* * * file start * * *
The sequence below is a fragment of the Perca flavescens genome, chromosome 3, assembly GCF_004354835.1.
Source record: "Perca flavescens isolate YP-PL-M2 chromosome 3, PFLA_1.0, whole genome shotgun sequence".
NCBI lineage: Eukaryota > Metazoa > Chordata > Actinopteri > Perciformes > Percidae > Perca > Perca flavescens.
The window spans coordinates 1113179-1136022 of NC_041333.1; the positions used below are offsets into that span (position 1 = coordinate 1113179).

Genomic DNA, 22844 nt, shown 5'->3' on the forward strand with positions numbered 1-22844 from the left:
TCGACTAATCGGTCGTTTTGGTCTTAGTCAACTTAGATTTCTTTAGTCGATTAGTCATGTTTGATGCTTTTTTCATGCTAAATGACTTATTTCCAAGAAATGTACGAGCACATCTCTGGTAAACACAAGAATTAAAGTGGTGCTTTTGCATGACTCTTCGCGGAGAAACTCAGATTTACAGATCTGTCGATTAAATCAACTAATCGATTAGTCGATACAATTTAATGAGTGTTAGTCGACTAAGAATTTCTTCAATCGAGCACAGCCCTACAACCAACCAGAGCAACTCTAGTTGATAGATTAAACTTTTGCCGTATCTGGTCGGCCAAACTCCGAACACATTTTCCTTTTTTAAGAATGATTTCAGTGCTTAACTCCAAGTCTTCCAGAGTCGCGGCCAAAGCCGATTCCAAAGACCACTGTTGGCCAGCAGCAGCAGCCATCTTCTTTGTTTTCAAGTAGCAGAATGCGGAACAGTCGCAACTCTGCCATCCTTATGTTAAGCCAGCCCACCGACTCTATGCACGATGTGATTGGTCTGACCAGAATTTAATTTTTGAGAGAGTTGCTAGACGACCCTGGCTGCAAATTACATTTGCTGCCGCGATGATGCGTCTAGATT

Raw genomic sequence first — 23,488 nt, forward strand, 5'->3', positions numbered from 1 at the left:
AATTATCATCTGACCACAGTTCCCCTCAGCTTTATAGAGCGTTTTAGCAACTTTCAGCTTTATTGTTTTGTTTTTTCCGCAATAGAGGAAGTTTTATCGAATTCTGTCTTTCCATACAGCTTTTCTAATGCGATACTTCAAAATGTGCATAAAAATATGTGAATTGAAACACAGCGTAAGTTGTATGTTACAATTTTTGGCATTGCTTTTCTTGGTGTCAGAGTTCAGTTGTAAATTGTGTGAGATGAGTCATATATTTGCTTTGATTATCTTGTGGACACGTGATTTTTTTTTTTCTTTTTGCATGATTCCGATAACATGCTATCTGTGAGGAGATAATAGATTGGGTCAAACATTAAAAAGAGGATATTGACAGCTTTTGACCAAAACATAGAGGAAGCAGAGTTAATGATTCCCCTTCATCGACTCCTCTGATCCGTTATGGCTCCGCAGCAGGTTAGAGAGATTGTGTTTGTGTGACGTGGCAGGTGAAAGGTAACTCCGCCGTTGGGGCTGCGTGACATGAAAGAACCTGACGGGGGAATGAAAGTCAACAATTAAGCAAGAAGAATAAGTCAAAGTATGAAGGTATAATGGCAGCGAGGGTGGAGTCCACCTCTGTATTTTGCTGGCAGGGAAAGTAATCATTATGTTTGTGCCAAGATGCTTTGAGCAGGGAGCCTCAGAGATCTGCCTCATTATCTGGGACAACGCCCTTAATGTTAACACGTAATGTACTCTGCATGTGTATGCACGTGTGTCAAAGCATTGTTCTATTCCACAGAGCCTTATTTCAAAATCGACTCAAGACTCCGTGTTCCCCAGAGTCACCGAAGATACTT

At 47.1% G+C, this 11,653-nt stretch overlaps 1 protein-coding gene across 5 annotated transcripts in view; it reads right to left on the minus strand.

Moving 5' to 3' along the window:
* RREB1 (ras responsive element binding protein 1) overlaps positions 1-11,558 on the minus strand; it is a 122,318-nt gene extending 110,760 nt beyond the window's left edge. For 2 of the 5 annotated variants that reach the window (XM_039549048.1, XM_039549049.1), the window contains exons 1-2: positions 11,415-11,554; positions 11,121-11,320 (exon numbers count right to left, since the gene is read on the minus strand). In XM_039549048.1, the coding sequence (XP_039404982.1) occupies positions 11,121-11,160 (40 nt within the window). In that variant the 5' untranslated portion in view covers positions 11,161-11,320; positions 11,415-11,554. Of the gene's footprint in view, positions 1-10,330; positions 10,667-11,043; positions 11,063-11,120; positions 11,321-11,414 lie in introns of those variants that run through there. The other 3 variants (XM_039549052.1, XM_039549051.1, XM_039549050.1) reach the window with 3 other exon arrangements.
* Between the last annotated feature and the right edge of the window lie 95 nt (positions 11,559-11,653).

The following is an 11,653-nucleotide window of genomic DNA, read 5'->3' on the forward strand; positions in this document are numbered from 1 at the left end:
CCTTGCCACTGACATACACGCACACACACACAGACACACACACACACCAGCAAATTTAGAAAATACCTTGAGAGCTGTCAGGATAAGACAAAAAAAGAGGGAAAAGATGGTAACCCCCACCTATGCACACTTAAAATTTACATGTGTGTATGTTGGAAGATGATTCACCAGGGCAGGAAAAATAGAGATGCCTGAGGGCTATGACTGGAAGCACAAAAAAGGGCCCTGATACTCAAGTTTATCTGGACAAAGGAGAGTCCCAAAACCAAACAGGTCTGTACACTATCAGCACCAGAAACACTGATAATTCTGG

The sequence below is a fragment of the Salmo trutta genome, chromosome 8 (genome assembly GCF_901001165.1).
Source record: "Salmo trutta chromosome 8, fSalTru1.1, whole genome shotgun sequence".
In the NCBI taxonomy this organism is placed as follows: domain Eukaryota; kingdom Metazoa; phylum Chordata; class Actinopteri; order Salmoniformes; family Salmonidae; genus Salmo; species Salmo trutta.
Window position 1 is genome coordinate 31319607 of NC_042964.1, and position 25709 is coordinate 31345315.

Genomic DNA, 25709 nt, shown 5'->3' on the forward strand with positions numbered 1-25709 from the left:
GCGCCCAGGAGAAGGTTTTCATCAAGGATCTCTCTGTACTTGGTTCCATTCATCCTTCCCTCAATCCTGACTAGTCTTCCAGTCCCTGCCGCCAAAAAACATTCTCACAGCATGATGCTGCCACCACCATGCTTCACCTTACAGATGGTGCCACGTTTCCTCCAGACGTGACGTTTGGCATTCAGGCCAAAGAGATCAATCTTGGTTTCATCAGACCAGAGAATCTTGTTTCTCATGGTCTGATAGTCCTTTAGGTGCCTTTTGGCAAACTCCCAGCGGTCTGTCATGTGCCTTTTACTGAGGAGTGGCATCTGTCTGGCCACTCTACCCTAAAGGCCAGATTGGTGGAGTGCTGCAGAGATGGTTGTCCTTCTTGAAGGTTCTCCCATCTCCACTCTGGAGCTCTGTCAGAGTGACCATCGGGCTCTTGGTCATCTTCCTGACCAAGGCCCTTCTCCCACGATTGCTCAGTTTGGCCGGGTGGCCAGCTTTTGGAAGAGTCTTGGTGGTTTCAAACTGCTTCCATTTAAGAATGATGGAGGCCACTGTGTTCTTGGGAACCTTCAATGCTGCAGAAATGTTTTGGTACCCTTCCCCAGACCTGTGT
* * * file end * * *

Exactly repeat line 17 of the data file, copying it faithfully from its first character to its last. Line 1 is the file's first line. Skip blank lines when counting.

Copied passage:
In the NCBI taxonomy this organism is placed as follows: domain Eukaryota; kingdom Metazoa; phylum Chordata; class Actinopteri; order Salmoniformes; family Salmonidae; genus Salmo; species Salmo trutta.